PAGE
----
e. Financial formulas used to determine the financial capability of a contractor;

f. Appraisals generated by the agency or on its behalf;

g. Advisory material in documents prepared on behalf of the agency by consultants;

h. Cost estimates, technical ratings and evaluations, and recommendations for award prepared by the agency;

i. Preaward and market surveys;

j. Facts divulged by a client to his/her attorney in confidence and opinions given by an attorney to his/her client based on those facts;

k. Information gathered by agency investigators under the direction of agency attorneys (work-product);

l. Memoranda that advise an agency of the types of legal challenges it may face in light of a proposed program, potential defenses available to the agency and the likely outcome;

m. Documents related to the possible settlement of litigation;

n. The non-factual portions of predecisional staff papers, containing staff evaluations, advice, opinions, or suggestions;

o. Recommendations contained in official reports of inspection, audits, investigations, or surveys pertaining to safety, security, or the internal management, administration, or operation of the agency;

p. Others similar in nature.

6. Exemption 6--This exemption permits the withholding of information about individuals in personnel, medical, and similar files, the disclosure of which would constitute an unwarranted invasion of personal privacy.

To warrant protection, the information must fall within the category of personnel, medical and similar files. The term “similar files” applies to any file or document which pertains to a specifically identifiable person and contains information that is personal. To qualify, the information must involve privacy interest of an identifiable, living person. An agency should not disclose information to the spouse or relative of the subject individual that would not normally be disclosed to any member of the general public.

The most common practice is to obtain written permission from the subject individual prior to release of any such personal information.

Information may be released concerning such matters if all personal identifying information has been deleted. Examples of such information which must be deleted include, but is not limited to:

a. Personal identifying information such as name, social security number, military service number, home address and telephone number, age, place and date of birth, marital status, an individual's party or union affiliation, educational background, and work experience, details of health and insurance benefits, allegations of misconduct or arrests, and information concerning or provided by relatives and references;

b. Payroll information such as number of deductions and the amounts, fringe benefit payments, number of withholding exemptions and net wages, hours worked, and rate of pay per hour;

c. The following types of personnel-related information:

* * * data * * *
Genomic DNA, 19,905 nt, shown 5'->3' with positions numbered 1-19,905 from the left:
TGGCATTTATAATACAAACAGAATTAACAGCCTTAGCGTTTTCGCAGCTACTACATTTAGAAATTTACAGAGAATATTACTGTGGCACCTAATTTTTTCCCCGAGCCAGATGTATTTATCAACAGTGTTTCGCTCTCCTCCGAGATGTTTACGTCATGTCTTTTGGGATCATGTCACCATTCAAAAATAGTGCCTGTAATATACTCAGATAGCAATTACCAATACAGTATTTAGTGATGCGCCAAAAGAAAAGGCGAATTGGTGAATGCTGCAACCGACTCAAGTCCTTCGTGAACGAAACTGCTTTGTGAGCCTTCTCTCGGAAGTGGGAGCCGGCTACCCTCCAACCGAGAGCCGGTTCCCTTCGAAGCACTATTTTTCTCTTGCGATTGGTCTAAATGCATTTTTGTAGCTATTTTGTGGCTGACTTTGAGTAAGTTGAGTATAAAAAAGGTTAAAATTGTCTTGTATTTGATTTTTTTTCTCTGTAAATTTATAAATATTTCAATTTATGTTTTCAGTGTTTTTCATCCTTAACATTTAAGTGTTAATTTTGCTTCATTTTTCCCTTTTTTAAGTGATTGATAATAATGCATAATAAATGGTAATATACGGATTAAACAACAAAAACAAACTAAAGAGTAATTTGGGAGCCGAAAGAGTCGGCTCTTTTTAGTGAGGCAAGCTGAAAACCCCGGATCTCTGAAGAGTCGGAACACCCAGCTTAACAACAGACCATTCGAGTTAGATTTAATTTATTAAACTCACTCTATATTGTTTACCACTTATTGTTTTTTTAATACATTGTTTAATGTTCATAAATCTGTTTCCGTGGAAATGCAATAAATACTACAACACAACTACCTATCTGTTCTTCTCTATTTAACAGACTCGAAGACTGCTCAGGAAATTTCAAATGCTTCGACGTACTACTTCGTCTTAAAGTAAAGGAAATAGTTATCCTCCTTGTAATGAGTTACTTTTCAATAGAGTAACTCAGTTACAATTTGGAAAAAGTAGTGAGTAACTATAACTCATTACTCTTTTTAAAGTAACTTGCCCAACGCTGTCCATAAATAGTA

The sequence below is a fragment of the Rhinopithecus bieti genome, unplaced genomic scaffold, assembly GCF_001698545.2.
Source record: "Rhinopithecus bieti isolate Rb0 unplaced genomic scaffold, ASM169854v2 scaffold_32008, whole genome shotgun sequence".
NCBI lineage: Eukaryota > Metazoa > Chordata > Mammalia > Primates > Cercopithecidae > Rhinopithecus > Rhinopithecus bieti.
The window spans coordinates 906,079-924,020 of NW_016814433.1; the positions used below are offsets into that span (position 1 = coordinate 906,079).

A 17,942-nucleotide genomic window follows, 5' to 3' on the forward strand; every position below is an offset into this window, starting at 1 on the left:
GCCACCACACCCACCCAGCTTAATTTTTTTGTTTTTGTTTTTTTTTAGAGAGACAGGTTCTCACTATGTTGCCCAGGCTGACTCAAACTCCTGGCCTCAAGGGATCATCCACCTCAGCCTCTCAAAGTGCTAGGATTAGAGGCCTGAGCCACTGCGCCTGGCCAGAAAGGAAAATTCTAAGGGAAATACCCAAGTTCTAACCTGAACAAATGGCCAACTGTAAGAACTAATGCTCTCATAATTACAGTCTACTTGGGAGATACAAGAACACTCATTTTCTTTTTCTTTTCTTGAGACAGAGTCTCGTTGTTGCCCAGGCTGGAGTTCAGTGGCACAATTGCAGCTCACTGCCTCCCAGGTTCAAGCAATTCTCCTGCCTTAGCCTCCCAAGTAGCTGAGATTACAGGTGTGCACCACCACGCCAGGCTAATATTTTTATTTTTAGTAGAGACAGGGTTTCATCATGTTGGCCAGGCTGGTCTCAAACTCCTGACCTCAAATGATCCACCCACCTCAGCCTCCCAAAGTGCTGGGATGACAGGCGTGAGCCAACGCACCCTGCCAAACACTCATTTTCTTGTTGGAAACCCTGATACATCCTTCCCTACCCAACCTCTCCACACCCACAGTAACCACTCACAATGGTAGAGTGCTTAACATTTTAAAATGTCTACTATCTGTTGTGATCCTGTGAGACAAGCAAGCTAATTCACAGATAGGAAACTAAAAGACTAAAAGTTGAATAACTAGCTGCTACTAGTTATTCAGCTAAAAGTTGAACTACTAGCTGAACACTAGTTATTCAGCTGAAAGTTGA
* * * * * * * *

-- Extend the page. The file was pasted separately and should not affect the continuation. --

i. Performance appraisals

ii. Supervisory evaluations of a candidate for a particular position

iii. Identities and qualifications of unsuccessful job applicants

iv. The knowledge, skills, abilities and personal characteristics of unsuccessful applicants

v. Reasons for job termination

vi. Results of a complaint by an employee against his/her supervisor

vii. Letters of reprimand and suspension notices

d. Mailing lists that contain personal information where the release would not shed light on the operations or activities of the agency.

e. Records of an employee's medical condition, history, and health test results.

7. Exemption 7--This protects records or information compiled for law enforcement purposes, but only to the extent that the production of such records or information could or would:

a. Reasonably be expected to interfere with enforcement proceedings;

b. Deprive any person of a right to a fair or an impartial adjudication;

c. Could reasonably be expected to constitute an invasion of personal privacy;

d. Could reasonably be expected to disclose the identity of a confidential source;

e. Would disclose guidelines, techniques, and procedures for law enforcement investigations or prosecutions which might be expected to risk circumvention of law;

f. Could reasonably be expected to endanger the life or safety of any individual.

8. Exemption 8--This covers matters that are contained in or related to examination, operating, or condition reports prepared by, on behalf of, or for the use of an agency responsible for the regulation or supervision of financial institutions. It generally does not apply to records in the Tribe's possession.

9. Exemption 9--This exemption applies to geological and geophysical information and data (including maps) concerning wells. Exemption 9 has been invoked to withhold well logs and maps, seismic reports, and other exploratory findings of oil companies.


Requesters shall have the right to file a written appeal with the Tribe when:

a. Records have been withheld either partially or entirely;

b. A request has been denied because the records cannot be located; or

c. A decision on a request has not been communicated to the requester within the prescribed time limits.


The Secretary of the Tribe will notify the Executive Committee of the Tribe and the Tribal Attorney General immediately upon receipt of a FOIA appeal. Officials who have made decisions on FOIA request denials may be asked to provide pertinent information to either or both of these offices to ensure that appropriate information is made available to them.

Final decisions on appeals are made for the Tribe by the Executive Committee, in session, with guidance provided by the Tribal Attorney General.

Absentee Shawnee Freedom of Information Act Handbook FOIA Hndbk, AST APP FOIA Hndbk FOIA Hndbk